Want to write a picture book, but don’t know where to start? As any experienced writer knows, 500 words can be just as difficult to write as 50,000. How do you build a story? How do you create a character? How do you create your world? And all of that with fewer words than a newspaper article!
In this week’s blog post, we speak to picture book writer Rachel Ip, author of The Last Garden and The Forgettery, about the writing process and how she creates the perfect picture book text. Keep an eye out for the link to a particularly handy page plan used by Rachel herself!
Putting pen to paper
As much as I’d love to say I write in a study surrounded by books and tranquillity, the reality is much more chaotic. Last week, my daughter was doing a zoom recorder lesson in the background with 25 classmates…
I don’t have a dedicated writing space: I write wherever and whenever I get the chance, at the kitchen table, in notebooks, on my phone.
Even a messy draft is a draft: writing it down is a pretty good place to start.
Ideas and first drafts
At the beginning of the year, I go through my notebooks from the previous year. I pull out any notes or picture book ideas that are worth keeping. It might be a title, or a theme, a few words, a rhyme, a question. Sometimes it’s a comment or suggestion from an editor or my agent, Clare Wallace. A lot of my ideas come from real-world events or experiences, so my notebooks also include news clippings or photos.
Having done this in January, it sparked a few ideas which had been lost or forgotten in the mix.
Short, sharp bursts of writing work well for me at the moment. I can find 20 minutes for a quick writing sprint, even in the craziness of everyone home-schooling/working from home.
I know some writers set daily word count targets (500+ a day) but that’s a whole picture book (!) and it doesn’t work for me, especially at the moment.
Nothing goes to Clare unless it has survived my monthly SCBWI writing group critique (and any subsequent rewrites). The Forgettery was actually the first story I ever shared with my critique group in January 2016. After many re-writes (rhyme, prose, first person, third person… and more), it was acquired by Farshore in September 2018 and published on March 18th, beautifully illustrated by Laura Hughes!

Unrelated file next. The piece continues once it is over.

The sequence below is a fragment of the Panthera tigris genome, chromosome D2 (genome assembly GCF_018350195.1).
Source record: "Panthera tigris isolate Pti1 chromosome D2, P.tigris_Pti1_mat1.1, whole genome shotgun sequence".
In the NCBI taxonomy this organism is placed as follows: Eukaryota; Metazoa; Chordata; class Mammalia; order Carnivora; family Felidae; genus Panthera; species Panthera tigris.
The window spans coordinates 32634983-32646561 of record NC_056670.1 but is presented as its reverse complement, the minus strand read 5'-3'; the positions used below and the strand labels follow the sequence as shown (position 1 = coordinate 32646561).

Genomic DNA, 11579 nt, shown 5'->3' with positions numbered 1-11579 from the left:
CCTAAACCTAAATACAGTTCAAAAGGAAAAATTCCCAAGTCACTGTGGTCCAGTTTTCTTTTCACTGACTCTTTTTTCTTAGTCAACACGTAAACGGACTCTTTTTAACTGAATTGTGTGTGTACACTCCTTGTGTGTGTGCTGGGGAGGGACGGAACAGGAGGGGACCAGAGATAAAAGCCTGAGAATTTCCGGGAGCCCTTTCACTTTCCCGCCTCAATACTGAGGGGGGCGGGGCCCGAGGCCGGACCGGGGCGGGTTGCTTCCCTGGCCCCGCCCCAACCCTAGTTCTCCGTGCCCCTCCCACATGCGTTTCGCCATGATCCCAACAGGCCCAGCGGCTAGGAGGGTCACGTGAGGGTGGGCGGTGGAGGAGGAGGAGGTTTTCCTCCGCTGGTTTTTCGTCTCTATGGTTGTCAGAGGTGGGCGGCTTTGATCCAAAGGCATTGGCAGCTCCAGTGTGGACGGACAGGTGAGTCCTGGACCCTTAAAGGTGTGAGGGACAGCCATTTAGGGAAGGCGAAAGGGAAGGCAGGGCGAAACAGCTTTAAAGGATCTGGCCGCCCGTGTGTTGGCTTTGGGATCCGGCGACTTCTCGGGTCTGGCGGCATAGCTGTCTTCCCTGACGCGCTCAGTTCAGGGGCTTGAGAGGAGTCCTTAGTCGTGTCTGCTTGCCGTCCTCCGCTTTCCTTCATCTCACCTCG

I write a pitch for the story before I share it with my critique group. What’s it about? What are the themes? What are the stakes? I write it like a twitter pitch – 1 or two sentences pitching the whole story. It soon shows me where the cracks are and if the pitch doesn’t shine, the story won’t either.
If I’m sending a new story to Clare, I send it with the pitch and the core themes. Every story has to stand out in her inbox and if I can’t pitch it well, why would Clare want to read on?
Stuck in the middle
I always find the middle of stories to be the hardest to write. I might have an idea for the beginning and end before I start writing, and writing the pitch often helps me to find the conflict or direction (or lack of it!) for the middle of the story.
Thinking in pictures
I’m writing picture books, so once I’ve got an initial draft, I put it into a page plan to see how the pacing and page turns are working. Is every page turn exciting or moving for the reader? Is there enough on each spread for the illustrator to illustrate, and for each spread to be sufficiently different visually?
Before I share a story with critique, or with Clare, I run it against The Checklist. This includes things I know to avoid or look out for in my own writing. Here are a few examples from my checklist:
o repeated words (picture books are so short, so any repetition – unless deliberate – is culled in this edit)
o illustration notes (unless essential)
o exclamation marks!*
- Is everything resolved at the end of the story? Unless you’re Jon Klassen (I love his books), most picture books resolve all the major story threads at the end.
- Does every sentence shine and move the story forward? If not, delete/rework.
*Also applies to my emails…
Write it down
If you have a story you really believe in, persevere and be persistent. There is a lot of revision, luck and timing at play. But first and foremost (note to myself): write it down.
In the words of Jeanette Winterson:
“… if it isn’t on the page it doesn’t exist. The connection between your mind and the reader’s mind is language. Reading is not telepathy.”
Rachel Ip is the author of two recently published picture books, The Last Garden and The Forgettery. Her books have been translated into a number of languages, including Chinese, French, Greek and Korean. The Forgettery, Rachel’s second picture book, published on the 18th of March 2021 and takes a sensitive look at dementia and memory loss.